The Singapore Companies Act states that every company must have its financial statements and accounting records audited annually by an independent auditor unless it qualifies as a small company. This happens if the company satisfies at least two of the following three criteria:
- The company’s total annual revenue does not exceed S$10 million
- The total assets of the company at the end of the financial year do not exceed S$10 million
- The company has no more than 50 full-time employees at the end of the financial year
A group company, which is “a holding company and its subsidiaries that together form a group due to a common source of control”, also qualifies for the audit exemption if it meets a few conditions. Specifically, the holding and all subsidiary companies individually must:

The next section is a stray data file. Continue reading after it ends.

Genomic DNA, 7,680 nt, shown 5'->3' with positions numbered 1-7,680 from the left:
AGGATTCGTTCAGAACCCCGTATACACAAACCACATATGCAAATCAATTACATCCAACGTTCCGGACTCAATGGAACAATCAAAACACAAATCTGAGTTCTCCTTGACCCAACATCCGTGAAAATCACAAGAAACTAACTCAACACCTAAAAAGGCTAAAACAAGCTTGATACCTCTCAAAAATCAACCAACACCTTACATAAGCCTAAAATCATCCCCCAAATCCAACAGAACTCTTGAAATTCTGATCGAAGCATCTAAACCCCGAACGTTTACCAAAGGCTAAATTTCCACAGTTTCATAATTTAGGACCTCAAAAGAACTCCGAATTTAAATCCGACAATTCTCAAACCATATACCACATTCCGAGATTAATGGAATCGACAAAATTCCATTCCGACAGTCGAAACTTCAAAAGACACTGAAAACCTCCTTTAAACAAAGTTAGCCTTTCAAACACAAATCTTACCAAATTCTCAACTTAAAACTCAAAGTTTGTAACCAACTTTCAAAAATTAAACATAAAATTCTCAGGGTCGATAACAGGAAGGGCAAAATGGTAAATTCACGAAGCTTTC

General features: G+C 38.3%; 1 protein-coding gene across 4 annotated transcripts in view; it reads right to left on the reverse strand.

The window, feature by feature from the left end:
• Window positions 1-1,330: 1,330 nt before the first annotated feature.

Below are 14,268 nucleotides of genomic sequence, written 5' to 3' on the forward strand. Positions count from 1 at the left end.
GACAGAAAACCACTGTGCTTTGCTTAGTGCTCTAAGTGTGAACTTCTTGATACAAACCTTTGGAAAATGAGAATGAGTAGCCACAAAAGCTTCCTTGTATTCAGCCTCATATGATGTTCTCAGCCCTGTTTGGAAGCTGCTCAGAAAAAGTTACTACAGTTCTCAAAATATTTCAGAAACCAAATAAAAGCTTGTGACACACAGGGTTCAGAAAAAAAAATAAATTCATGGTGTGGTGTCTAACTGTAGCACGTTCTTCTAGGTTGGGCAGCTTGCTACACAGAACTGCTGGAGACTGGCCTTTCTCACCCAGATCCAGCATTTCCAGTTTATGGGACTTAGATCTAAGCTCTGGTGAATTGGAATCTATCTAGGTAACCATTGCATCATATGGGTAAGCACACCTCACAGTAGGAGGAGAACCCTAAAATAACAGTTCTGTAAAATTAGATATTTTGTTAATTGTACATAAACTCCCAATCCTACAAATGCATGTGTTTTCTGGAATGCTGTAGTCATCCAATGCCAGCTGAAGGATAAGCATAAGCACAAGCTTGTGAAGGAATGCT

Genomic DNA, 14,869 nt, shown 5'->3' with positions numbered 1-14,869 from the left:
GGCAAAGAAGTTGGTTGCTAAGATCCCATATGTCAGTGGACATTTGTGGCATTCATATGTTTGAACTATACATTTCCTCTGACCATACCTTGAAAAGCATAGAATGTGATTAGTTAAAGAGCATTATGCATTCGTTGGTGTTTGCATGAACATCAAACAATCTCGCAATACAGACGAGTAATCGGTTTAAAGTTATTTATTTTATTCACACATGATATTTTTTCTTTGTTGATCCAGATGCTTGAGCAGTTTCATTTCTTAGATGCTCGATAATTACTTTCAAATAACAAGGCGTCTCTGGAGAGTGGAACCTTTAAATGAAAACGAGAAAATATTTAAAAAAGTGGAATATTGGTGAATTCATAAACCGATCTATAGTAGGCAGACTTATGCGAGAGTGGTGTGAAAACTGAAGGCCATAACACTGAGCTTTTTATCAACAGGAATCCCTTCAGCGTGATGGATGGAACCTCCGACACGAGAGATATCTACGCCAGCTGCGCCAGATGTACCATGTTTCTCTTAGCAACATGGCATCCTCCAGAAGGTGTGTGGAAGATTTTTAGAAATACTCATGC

- Fulfil at least 2 of the aforementioned small company conditions
- Belong to a “small group”
The holding and subsidiary companies qualify as a “small group” if they satisfy two of the following three conditions in the preceding two financial years:
- The consolidated revenue is no more than S$10 million
- The group has no more than 50 full-time employees
- The consolidated total assets are no more than S$10 million
When in Doubt, Hire Experts
Regardless of whether your company is exempt from filing your financial statements with ACRA, it is still of great importance to not only file them, but do so with accuracy. Our team of chartered accountants can manage your company’s finances with ease. Financial statements are essential to circulate among stakeholders and shareholders, allowing for informed decision making regarding the future of the company. Here at Sprout, we want you to focus on what you do best and let the experts do the rest. Check out our budget friendly packages and feel free to contact us with any of your queries, we’ll respond within 24 hours.